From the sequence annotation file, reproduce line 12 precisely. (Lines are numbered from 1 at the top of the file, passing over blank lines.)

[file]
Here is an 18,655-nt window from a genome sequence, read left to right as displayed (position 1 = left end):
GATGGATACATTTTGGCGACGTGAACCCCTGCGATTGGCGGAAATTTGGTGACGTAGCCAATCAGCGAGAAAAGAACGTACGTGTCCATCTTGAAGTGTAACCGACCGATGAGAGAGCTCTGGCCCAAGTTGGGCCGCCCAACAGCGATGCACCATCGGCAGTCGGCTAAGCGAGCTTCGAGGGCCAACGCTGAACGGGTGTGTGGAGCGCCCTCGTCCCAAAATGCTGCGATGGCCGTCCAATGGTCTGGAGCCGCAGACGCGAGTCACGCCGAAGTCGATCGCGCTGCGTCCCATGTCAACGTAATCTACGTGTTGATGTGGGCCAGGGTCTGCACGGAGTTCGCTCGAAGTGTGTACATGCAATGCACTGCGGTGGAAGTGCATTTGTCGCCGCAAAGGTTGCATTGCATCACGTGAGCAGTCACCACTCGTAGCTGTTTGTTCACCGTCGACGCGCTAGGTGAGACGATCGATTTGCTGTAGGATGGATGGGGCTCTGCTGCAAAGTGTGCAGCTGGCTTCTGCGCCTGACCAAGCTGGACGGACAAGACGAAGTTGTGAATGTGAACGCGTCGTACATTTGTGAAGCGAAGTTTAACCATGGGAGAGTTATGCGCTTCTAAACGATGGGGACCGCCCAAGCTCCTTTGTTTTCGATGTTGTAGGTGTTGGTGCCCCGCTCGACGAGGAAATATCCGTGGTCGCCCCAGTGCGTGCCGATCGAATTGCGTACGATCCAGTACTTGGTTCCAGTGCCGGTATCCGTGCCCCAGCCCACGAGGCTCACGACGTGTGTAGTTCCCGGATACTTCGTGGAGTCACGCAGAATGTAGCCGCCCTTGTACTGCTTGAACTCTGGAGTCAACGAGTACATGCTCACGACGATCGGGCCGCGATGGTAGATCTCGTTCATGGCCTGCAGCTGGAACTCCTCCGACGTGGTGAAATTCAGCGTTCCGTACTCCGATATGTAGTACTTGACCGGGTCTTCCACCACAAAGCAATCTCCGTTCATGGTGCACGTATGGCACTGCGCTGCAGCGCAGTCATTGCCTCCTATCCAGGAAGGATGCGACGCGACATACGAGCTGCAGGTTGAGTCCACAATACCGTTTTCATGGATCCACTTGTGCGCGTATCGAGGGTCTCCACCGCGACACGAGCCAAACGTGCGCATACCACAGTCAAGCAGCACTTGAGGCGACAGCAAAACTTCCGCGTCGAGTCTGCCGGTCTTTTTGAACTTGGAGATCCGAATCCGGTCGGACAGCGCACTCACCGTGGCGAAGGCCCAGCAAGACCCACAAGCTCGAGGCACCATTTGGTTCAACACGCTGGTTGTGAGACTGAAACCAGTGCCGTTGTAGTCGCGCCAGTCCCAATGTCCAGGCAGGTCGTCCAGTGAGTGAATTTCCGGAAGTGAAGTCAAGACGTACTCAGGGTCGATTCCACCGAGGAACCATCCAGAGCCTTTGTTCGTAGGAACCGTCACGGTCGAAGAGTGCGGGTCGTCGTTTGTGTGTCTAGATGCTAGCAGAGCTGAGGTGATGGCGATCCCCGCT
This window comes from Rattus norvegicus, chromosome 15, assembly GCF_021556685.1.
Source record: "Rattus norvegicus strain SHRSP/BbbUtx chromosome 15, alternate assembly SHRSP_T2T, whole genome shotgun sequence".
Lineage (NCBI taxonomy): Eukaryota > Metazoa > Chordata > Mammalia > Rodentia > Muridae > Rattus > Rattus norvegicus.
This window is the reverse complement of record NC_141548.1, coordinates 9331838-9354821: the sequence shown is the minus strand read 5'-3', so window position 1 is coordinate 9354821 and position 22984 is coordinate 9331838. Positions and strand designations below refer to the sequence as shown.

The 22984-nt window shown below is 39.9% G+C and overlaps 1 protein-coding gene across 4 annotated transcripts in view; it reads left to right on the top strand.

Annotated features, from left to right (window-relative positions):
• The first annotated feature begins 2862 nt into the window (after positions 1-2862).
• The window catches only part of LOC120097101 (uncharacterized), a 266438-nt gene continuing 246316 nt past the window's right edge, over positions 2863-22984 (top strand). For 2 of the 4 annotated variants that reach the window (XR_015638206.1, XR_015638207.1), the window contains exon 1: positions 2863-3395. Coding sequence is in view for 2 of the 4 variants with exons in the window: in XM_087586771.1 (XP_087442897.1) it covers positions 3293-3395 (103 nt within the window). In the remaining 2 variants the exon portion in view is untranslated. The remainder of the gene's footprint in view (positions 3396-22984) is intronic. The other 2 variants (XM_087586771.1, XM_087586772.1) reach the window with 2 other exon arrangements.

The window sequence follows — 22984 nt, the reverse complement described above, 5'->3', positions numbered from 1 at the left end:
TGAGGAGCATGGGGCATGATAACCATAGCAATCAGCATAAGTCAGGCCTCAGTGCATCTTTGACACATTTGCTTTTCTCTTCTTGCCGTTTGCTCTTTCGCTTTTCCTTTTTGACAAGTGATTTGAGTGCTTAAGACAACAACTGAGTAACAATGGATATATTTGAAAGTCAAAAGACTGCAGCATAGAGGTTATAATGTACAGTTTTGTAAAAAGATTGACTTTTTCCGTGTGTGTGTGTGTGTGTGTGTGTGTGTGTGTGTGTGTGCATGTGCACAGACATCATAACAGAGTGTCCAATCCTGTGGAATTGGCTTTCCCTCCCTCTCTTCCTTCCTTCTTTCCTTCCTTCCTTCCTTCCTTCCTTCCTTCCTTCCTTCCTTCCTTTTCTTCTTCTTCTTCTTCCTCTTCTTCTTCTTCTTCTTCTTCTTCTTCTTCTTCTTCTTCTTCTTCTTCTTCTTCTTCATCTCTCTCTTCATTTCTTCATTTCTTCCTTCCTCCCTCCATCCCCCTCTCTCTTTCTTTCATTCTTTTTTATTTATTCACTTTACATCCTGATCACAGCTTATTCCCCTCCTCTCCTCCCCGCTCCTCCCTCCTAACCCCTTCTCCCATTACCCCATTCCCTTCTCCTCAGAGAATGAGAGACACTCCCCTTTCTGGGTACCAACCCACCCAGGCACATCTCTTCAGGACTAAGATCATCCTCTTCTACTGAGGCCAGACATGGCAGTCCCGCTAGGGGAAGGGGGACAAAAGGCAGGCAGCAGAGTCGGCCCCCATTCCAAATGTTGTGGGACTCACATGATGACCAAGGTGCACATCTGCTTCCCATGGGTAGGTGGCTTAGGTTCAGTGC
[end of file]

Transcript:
TGAGGAGCATGGGGCATGATAACCATAGCAATCAGCATAAGTCAGGCCTCAGTGCATCTTTGACACATTTGCTTTTCTCTTCTTGCCGTTTGCTCTTTCGCTTTTCCTTTTTGACAAGTGATTTGAGTGCTTAAGACAACAACTGAGTAACAATGGATATATTTGAAAGTCAAAAGACTGCAGCATAGAGGTTATAATGTACAGTTTTGTAAAAAGATTGACTTTTTCCGTGTGTGTGTGTGTGTGTGTGTGTGTGTGTGTGTGTGTGCATGTGCACAGACATCATAACAGAGTGTCCAATCCTGTGGAATTGGCTTTCCCTCCCTCTCTTCCTTCCTTCTTTCCTTCCTTCCTTCCTTCCTTCCTTCCTTCCTTCCTTCCTTCCTTTTCTTCTTCTTCTTCTTCCTCTTCTTCTTCTTCTTCTTCTTCTTCTTCTTCTTCTTCTTCTTCTTCTTCTTCTTCTTCATCTCTCTCTTCATTTCTTCATTTCTTCCTTCCTCCCTCCATCCCCCTCTCTCTTTCTTTCATTCTTTTTTATTTATTCACTTTACATCCTGATCACAGCTTATTCCCCTCCTCTCCTCCCCGCTCCTCCCTCCTAACCCCTTCTCCCATTACCCCATTCCCTTCTCCTCAGAGAATGAGAGACACTCCCCTTTCTGGGTACCAACCCACCCAGGCACATCTCTTCAGGACTAAGATCATCCTCTTCTACTGAGGCCAGACATGGCAGTCCCGCTAGGGGAAGGGGGACAAAAGGCAGGCAGCAGAGTCGGCCCCCATTCCAAATGTTGTGGGACTCACATGATGACCAAGGTGCACATCTGCTTCCCATGGGTAGGTGGCTTAGGTTCAGTGC